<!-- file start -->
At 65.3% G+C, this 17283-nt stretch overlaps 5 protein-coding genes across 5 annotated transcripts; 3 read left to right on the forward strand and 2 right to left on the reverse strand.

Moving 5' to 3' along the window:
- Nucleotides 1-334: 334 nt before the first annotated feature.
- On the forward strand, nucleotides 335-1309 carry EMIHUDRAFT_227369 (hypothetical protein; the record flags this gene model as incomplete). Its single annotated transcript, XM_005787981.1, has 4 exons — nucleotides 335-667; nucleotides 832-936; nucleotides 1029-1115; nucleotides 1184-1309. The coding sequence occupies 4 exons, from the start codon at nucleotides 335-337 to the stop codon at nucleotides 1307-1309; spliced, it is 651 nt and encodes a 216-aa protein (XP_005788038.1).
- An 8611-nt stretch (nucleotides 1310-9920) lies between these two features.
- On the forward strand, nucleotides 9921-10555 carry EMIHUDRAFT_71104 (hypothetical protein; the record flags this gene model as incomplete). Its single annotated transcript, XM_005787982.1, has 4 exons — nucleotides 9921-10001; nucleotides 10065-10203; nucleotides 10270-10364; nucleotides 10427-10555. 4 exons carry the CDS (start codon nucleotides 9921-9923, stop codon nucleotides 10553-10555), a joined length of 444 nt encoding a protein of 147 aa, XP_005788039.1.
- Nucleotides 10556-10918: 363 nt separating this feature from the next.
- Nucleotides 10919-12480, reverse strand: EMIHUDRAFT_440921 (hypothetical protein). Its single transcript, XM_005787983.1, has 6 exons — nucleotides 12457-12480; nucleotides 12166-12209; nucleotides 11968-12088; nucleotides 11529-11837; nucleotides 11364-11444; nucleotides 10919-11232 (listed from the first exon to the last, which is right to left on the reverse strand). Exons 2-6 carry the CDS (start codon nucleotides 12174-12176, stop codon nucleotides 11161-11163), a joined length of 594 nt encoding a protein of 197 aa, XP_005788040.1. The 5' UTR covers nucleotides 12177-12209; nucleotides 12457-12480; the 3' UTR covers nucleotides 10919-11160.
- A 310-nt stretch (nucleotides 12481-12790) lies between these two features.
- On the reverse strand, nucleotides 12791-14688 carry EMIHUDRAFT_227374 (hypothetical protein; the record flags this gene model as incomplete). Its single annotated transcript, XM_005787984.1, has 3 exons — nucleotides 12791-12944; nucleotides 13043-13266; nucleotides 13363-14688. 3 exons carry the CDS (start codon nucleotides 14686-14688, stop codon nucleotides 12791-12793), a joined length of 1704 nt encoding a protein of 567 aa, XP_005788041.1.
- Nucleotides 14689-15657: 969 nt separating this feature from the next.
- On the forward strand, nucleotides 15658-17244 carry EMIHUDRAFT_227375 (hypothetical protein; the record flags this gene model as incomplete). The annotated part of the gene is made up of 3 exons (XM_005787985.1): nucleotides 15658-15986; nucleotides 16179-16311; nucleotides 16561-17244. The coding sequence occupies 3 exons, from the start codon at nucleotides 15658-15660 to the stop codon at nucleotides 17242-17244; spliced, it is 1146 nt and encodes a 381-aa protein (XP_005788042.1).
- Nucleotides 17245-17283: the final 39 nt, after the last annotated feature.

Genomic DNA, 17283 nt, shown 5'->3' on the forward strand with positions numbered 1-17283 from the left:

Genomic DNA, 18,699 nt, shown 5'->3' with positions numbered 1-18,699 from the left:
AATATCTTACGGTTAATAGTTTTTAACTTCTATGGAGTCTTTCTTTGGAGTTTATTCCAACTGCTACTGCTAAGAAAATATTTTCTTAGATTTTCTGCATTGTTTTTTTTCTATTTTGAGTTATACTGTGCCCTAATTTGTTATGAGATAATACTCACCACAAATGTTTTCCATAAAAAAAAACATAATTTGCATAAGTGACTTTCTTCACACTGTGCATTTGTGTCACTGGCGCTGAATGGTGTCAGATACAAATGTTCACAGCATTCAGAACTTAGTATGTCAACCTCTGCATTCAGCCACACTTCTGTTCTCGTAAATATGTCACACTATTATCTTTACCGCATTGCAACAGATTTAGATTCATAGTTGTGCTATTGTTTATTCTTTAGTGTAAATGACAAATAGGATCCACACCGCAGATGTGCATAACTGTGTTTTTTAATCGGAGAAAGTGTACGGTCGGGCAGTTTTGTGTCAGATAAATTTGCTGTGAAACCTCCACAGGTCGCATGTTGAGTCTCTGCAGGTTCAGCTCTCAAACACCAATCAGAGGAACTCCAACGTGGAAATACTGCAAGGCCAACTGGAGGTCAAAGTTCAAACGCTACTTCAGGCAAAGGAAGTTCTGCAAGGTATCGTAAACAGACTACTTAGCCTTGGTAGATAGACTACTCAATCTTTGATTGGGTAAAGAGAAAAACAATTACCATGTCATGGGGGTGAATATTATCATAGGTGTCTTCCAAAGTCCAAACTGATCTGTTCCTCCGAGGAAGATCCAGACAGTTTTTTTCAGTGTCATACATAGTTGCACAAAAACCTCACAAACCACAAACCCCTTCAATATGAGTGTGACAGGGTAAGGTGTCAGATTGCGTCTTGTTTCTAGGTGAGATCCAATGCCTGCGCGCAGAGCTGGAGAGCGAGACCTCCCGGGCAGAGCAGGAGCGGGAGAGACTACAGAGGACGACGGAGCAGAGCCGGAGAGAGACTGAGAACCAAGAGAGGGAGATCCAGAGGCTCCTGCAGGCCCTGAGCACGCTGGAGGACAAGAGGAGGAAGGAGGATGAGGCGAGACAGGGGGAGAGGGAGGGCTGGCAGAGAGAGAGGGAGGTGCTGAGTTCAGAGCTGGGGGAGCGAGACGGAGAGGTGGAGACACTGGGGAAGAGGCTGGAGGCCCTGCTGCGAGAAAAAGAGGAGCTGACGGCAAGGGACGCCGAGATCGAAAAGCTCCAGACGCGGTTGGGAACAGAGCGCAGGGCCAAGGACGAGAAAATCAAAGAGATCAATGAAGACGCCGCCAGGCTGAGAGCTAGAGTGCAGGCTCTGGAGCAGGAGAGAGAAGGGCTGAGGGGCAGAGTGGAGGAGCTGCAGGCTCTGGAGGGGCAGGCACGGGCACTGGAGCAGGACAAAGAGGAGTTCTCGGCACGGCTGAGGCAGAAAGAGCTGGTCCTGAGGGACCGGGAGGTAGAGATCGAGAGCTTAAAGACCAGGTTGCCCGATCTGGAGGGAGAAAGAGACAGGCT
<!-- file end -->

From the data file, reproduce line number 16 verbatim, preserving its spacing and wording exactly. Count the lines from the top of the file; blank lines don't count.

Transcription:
AATATCTTACGGTTAATAGTTTTTAACTTCTATGGAGTCTTTCTTTGGAGTTTATTCCAACTGCTACTGCTAAGAAAATATTTTCTTAGATTTTCTGCATTGTTTTTTTTCTATTTTGAGTTATACTGTGCCCTAATTTGTTATGAGATAATACTCACCACAAATGTTTTCCATAAAAAAAAACATAATTTGCATAAGTGACTTTCTTCACACTGTGCATTTGTGTCACTGGCGCTGAATGGTGTCAGATACAAATGTTCACAGCATTCAGAACTTAGTATGTCAACCTCTGCATTCAGCCACACTTCTGTTCTCGTAAATATGTCACACTATTATCTTTACCGCATTGCAACAGATTTAGATTCATAGTTGTGCTATTGTTTATTCTTTAGTGTAAATGACAAATAGGATCCACACCGCAGATGTGCATAACTGTGTTTTTTAATCGGAGAAAGTGTACGGTCGGGCAGTTTTGTGTCAGATAAATTTGCTGTGAAACCTCCACAGGTCGCATGTTGAGTCTCTGCAGGTTCAGCTCTCAAACACCAATCAGAGGAACTCCAACGTGGAAATACTGCAAGGCCAACTGGAGGTCAAAGTTCAAACGCTACTTCAGGCAAAGGAAGTTCTGCAAGGTATCGTAAACAGACTACTTAGCCTTGGTAGATAGACTACTCAATCTTTGATTGGGTAAAGAGAAAAACAATTACCATGTCATGGGGGTGAATATTATCATAGGTGTCTTCCAAAGTCCAAACTGATCTGTTCCTCCGAGGAAGATCCAGACAGTTTTTTTCAGTGTCATACATAGTTGCACAAAAACCTCACAAACCACAAACCCCTTCAATATGAGTGTGACAGGGTAAGGTGTCAGATTGCGTCTTGTTTCTAGGTGAGATCCAATGCCTGCGCGCAGAGCTGGAGAGCGAGACCTCCCGGGCAGAGCAGGAGCGGGAGAGACTACAGAGGACGACGGAGCAGAGCCGGAGAGAGACTGAGAACCAAGAGAGGGAGATCCAGAGGCTCCTGCAGGCCCTGAGCACGCTGGAGGACAAGAGGAGGAAGGAGGATGAGGCGAGACAGGGGGAGAGGGAGGGCTGGCAGAGAGAGAGGGAGGTGCTGAGTTCAGAGCTGGGGGAGCGAGACGGAGAGGTGGAGACACTGGGGAAGAGGCTGGAGGCCCTGCTGCGAGAAAAAGAGGAGCTGACGGCAAGGGACGCCGAGATCGAAAAGCTCCAGACGCGGTTGGGAACAGAGCGCAGGGCCAAGGACGAGAAAATCAAAGAGATCAATGAAGACGCCGCCAGGCTGAGAGCTAGAGTGCAGGCTCTGGAGCAGGAGAGAGAAGGGCTGAGGGGCAGAGTGGAGGAGCTGCAGGCTCTGGAGGGGCAGGCACGGGCACTGGAGCAGGACAAAGAGGAGTTCTCGGCACGGCTGAGGCAGAAAGAGCTGGTCCTGAGGGACCGGGAGGTAGAGATCGAGAGCTTAAAGACCAGGTTGCCCGATCTGGAGGGAGAAAGAGACAGGCT